“But my people are not so reliable, for they have deserted me;
    they burn incense to worthless idols.
They have stumbled off the ancient highways
    and walk in muddy paths.” – Jeremiah 18:15 NLT

The people of Judah could rely on the streams to be filled with refreshing water. They could count on the sun coming up every morning and setting every evening. They had grown accustomed to the crops growing in their fields and their vineyards producing grapes. The blessings of God had become common place to them and they took them for granted. Had the rains ceased, the crops failed, the grapevines shriveled up and their herds and flocks died in the fields, the people of Judah would have been the first to complain. They would have demanded God fix the problem and put things back the way they were supposed to be. But for some reason, they were unable to see the unnatural and abnormal nature of their treatment of God. But He saw it. And He was going to deal with it.

“Therefore, their land will become desolate,
    a monument to their stupidity.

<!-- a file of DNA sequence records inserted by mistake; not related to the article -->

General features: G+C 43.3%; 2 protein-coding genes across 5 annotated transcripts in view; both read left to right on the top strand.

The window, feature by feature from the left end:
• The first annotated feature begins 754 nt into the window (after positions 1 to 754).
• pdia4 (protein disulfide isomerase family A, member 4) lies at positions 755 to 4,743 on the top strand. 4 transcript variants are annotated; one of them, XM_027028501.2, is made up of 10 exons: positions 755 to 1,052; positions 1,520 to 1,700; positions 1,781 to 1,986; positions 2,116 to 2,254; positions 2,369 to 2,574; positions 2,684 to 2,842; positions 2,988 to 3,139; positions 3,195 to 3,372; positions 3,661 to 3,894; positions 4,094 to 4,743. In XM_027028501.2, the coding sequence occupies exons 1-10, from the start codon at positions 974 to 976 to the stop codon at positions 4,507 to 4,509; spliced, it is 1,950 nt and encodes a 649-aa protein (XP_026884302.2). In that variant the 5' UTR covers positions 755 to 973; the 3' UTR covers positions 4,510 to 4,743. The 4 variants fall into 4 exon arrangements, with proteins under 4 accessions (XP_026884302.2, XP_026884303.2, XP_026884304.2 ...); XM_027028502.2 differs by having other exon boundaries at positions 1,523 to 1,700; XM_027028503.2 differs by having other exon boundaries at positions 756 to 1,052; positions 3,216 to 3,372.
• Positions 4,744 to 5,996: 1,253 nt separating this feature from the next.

All who pass by will be astonished
    and will shake their heads in amazement.
I will scatter my people before their enemies
    as the east wind scatters dust.
And in all their trouble I will turn my back on them
    and refuse to notice their distress.” – Jeremiah 18:16-17 NLT

They had chosen to turn their back on God. It was unnatural and abnormal. It made no sense. It was shocking to witness. But even more shocking would be God’s judgment of them. Their once fruitful and productive land would become desolate. It would be a veritable ghost town, devoid of human life, leaving all those who see it shaking their heads in astonishment and wondering how it happened. The people of Judah would scatter to the four winds, in their vain attempt to escape the wrath of the Babylonians. And when things get tough, they will cry out to God, expecting Him to deliver them, just like He has done so many times before. They will offer sacrifices and make offerings to God in the hopes that He will intervene and spare them. But He will refuse to notice their distress. Speaking through the prophet Isaiah, God lets the people of Judah know how He views their attempts at pacifying Him with last-minute sacrifices designed to save them from a fate worse than death.

“Your acts of worship
    are acts of sin:
Your sacrificial slaughter of the ox
    is no different from murdering the neighbor;
Your offerings for worship,
    no different from dumping pig’s blood on the altar;
Your presentation of memorial gifts,
    no different from honoring a no-god idol.
You choose self-serving worship,
    you delight in self-centered worship—disgusting!
Well, I choose to expose your nonsense